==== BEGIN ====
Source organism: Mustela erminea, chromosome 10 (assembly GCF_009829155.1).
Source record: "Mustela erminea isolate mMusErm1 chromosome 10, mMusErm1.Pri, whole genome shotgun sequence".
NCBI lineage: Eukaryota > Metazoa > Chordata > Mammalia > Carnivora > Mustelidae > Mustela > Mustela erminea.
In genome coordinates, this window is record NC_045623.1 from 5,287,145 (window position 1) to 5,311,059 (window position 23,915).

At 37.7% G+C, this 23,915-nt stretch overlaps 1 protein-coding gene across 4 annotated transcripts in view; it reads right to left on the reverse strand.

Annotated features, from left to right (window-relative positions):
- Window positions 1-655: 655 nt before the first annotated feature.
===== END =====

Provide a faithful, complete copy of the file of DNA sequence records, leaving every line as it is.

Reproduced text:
Source organism: Mustela erminea, chromosome 10 (assembly GCF_009829155.1).
Source record: "Mustela erminea isolate mMusErm1 chromosome 10, mMusErm1.Pri, whole genome shotgun sequence".
NCBI lineage: Eukaryota > Metazoa > Chordata > Mammalia > Carnivora > Mustelidae > Mustela > Mustela erminea.
In genome coordinates, this window is record NC_045623.1 from 5,287,145 (window position 1) to 5,311,059 (window position 23,915).

At 37.7% G+C, this 23,915-nt stretch overlaps 1 protein-coding gene across 4 annotated transcripts in view; it reads right to left on the reverse strand.

Annotated features, from left to right (window-relative positions):
- Window positions 1-655: 655 nt before the first annotated feature.